The Key to Better Decision Making

When it comes to advice, you’ve probably given some useful ideas and insight to your friends, relatives co-workers . . . lots of people. But when it comes to making decisions for yourself, maybe ask someone else.

A study published in Psychological Science has found that people aren’t so wise when it comes to solving their own problems compared to solving other people’s problems—but with a little trick, they can improve their situation.

Researchers had 100 people, all of whom were in long-term relationships, to either imagine that they’d been cheated on or imagine that their best friend had been cheated on. Then, they were asked what the solution might be and given a questionnaire that measured “wise reasoning” skills, which are things like considering multiple perspectives, thinking about all the possible outcomes, or looking for a compromise. Perhaps unsurprisingly, the people thinking about what their best friend should do tended to answer with a little more wisdom than the people thinking about themselves.

Now for the trick. In a second experiment, researchers asked the same question: you’ve been cheated on. What do you do? Half the study volunteers answered using the first-person perspective (using words like I and me, e.g., “ask yourself: why am I feeling this way?”), and the rest did so in a third-person perspective—even though they were talking about themselves.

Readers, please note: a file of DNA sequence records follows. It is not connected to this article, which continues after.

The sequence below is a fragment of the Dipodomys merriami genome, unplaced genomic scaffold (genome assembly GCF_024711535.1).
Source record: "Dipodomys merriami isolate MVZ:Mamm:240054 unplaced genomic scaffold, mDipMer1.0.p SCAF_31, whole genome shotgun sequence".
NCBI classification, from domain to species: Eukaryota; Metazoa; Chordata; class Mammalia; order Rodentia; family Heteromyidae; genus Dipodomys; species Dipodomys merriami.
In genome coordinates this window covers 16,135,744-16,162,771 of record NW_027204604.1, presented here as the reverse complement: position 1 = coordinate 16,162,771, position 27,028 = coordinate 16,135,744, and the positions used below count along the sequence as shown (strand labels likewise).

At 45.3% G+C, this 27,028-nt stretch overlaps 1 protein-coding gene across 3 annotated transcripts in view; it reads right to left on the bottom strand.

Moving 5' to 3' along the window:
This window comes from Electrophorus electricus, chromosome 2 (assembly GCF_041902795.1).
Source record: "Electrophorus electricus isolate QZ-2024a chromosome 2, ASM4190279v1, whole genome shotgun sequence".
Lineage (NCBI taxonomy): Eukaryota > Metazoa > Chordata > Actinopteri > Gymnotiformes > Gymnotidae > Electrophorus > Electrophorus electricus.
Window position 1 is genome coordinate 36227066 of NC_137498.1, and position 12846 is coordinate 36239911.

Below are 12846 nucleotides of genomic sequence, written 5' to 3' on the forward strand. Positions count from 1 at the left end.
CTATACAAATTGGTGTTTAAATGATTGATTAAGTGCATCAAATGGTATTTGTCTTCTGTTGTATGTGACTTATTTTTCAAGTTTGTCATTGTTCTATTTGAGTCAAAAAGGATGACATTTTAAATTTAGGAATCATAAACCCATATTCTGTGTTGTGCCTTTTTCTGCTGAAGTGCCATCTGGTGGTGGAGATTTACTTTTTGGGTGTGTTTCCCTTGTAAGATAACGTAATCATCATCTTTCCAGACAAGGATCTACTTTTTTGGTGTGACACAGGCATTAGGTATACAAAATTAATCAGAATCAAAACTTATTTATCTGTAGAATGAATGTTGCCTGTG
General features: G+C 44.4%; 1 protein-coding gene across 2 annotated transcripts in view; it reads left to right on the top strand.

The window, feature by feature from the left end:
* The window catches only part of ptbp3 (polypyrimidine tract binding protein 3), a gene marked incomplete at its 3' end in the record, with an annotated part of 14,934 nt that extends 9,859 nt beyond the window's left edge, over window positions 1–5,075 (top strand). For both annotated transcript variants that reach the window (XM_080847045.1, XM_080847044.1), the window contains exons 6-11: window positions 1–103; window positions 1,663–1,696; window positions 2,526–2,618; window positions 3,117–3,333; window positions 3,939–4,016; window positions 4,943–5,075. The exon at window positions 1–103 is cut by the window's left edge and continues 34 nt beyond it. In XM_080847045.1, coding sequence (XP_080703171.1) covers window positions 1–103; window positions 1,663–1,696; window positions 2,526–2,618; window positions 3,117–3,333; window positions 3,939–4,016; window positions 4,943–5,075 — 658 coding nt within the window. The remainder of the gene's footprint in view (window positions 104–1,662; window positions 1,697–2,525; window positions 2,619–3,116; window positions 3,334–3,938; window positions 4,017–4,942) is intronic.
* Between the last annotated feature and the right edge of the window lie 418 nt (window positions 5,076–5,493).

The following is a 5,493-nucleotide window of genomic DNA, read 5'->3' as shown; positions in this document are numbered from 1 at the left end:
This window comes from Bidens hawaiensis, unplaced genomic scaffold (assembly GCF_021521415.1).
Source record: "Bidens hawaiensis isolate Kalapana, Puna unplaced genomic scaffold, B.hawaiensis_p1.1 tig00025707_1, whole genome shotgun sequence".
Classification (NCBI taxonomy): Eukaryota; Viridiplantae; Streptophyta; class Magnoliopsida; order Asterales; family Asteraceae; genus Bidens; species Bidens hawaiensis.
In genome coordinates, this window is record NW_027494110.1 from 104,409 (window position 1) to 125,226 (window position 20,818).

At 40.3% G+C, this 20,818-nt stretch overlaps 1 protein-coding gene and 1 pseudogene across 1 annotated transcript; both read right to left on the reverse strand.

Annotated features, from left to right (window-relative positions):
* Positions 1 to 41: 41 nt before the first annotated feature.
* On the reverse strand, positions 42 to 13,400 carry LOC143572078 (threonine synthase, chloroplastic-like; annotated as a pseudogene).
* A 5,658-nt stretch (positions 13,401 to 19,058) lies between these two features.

As it happens, people using third person showed better judgement (doing things like looking at the issue from multiple perspectives, considering multiple outcomes) than the people using first person perspective. So, the next time you’re thinking through a problem and don’t feel like phoning a friend, maybe just talk through the problem like you’re someone else. Hey, can’t hurt, right?



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